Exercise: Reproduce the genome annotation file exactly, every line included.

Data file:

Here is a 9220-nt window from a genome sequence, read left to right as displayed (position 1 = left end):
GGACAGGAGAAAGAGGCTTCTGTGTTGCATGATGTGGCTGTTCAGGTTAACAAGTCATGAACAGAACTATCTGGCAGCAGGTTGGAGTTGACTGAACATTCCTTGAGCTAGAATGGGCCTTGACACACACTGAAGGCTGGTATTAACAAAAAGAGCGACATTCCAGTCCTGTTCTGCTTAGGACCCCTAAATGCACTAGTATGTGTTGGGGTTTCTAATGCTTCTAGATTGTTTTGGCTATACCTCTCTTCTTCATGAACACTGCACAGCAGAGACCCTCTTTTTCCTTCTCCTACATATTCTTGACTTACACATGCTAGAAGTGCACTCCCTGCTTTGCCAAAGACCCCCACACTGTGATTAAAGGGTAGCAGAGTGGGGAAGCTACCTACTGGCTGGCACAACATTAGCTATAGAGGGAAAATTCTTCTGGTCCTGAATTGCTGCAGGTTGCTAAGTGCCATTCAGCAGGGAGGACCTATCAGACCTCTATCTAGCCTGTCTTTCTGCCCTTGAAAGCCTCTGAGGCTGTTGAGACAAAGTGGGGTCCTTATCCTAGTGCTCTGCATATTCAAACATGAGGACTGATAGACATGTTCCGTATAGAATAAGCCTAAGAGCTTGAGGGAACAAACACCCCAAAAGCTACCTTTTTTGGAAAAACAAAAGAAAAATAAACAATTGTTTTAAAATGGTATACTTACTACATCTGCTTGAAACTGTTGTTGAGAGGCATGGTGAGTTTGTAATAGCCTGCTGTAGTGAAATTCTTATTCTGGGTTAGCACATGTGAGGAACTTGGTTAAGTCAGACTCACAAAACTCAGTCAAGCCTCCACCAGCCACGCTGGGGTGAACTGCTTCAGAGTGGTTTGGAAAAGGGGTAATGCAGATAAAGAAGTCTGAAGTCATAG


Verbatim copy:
Here is a 9220-nt window from a genome sequence, read left to right as displayed (position 1 = left end):
GGACAGGAGAAAGAGGCTTCTGTGTTGCATGATGTGGCTGTTCAGGTTAACAAGTCATGAACAGAACTATCTGGCAGCAGGTTGGAGTTGACTGAACATTCCTTGAGCTAGAATGGGCCTTGACACACACTGAAGGCTGGTATTAACAAAAAGAGCGACATTCCAGTCCTGTTCTGCTTAGGACCCCTAAATGCACTAGTATGTGTTGGGGTTTCTAATGCTTCTAGATTGTTTTGGCTATACCTCTCTTCTTCATGAACACTGCACAGCAGAGACCCTCTTTTTCCTTCTCCTACATATTCTTGACTTACACATGCTAGAAGTGCACTCCCTGCTTTGCCAAAGACCCCCACACTGTGATTAAAGGGTAGCAGAGTGGGGAAGCTACCTACTGGCTGGCACAACATTAGCTATAGAGGGAAAATTCTTCTGGTCCTGAATTGCTGCAGGTTGCTAAGTGCCATTCAGCAGGGAGGACCTATCAGACCTCTATCTAGCCTGTCTTTCTGCCCTTGAAAGCCTCTGAGGCTGTTGAGACAAAGTGGGGTCCTTATCCTAGTGCTCTGCATATTCAAACATGAGGACTGATAGACATGTTCCGTATAGAATAAGCCTAAGAGCTTGAGGGAACAAACACCCCAAAAGCTACCTTTTTTGGAAAAACAAAAGAAAAATAAACAATTGTTTTAAAATGGTATACTTACTACATCTGCTTGAAACTGTTGTTGAGAGGCATGGTGAGTTTGTAATAGCCTGCTGTAGTGAAATTCTTATTCTGGGTTAGCACATGTGAGGAACTTGGTTAAGTCAGACTCACAAAACTCAGTCAAGCCTCCACCAGCCACGCTGGGGTGAACTGCTTCAGAGTGGTTTGGAAAAGGGGTAATGCAGATAAAGAAGTCTGAAGTCATAG